If you want to see a lot of birds, now is the time to go looking. Any trail, stream or path is likely to present you with a new bird, now that the fall migration is on.
Birds that don’t usually live here are passing through on their way south. Also noticeable are the large flocks of Common Grackles and European Starlings. Smaller and more colorful birds are arriving daily too.
The Rose-breasted Grosbeak is one of those. I saw this one along the Ozaukee Interurban Bike Trail feasting on buckthorn berries…food for the trip. He is a first year male, just getting his signature rose-colored breast.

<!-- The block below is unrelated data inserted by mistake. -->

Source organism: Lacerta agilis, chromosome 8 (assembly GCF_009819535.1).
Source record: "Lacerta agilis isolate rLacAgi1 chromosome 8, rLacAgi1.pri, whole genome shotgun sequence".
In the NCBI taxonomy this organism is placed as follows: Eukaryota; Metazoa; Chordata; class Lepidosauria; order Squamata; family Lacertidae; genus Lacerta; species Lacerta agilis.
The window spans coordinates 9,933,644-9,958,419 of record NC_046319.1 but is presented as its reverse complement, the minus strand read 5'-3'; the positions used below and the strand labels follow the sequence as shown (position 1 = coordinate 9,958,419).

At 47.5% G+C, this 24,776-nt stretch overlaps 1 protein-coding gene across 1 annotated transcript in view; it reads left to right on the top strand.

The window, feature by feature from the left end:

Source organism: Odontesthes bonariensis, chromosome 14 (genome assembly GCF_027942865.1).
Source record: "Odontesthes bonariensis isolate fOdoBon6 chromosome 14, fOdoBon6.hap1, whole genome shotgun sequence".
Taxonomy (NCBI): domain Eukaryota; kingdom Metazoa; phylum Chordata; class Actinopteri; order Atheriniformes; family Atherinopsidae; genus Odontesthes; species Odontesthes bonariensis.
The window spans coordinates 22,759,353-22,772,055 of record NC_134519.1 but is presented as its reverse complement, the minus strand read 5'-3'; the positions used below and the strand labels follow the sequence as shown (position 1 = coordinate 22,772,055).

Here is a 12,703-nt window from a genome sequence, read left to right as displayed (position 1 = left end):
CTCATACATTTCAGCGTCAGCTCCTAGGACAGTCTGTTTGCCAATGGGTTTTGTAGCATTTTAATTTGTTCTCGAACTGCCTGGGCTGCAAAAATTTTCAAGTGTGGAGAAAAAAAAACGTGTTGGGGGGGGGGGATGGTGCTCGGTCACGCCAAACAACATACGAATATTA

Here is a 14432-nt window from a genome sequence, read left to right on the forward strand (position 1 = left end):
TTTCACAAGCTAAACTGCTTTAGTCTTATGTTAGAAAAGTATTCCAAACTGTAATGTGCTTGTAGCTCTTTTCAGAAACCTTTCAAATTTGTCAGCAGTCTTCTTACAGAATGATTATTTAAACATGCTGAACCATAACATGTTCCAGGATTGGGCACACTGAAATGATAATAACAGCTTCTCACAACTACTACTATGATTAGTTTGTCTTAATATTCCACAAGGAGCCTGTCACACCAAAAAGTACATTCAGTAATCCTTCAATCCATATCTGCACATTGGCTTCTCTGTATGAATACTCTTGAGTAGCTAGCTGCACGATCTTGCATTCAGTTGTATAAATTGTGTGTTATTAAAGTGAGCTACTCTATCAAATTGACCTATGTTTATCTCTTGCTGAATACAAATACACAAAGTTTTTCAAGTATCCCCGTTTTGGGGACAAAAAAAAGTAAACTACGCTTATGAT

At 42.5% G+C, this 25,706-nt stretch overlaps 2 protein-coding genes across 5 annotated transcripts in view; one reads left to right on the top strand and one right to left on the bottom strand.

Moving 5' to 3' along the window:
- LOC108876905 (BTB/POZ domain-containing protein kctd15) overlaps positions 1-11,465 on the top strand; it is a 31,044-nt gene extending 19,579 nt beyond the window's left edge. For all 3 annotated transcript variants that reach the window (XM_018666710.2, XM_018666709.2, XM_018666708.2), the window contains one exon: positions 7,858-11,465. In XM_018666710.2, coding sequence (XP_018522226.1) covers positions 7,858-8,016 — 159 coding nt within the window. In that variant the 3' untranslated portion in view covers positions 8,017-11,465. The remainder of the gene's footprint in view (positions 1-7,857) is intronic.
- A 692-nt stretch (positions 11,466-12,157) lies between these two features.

This female Rose-breasted Grosbeak was in one of the ravines of Milwaukee’s Lake Park. I’ve been to Lake Park many times, but rarely descended into the ravines to explore them. There are many ravines and well-worn paths to take you down. It’s surprising how quiet it becomes thirty feet below street level. There is evidence of bird-life all around you. That is where I found this Rose-breasted Grosbeak, up-close and personal.
This male Rose-breasted Grosbeak was defending his territory in the Horicon Marsh National Wildlife Refuge last June. He was quite vocal and challenged me at the time, but he, too, was only twenty feet off the trail.
Binoculars bring the birds in closer and they raise your enjoyment factor considerably. It’s also a way of being in a beautiful place with a purpose.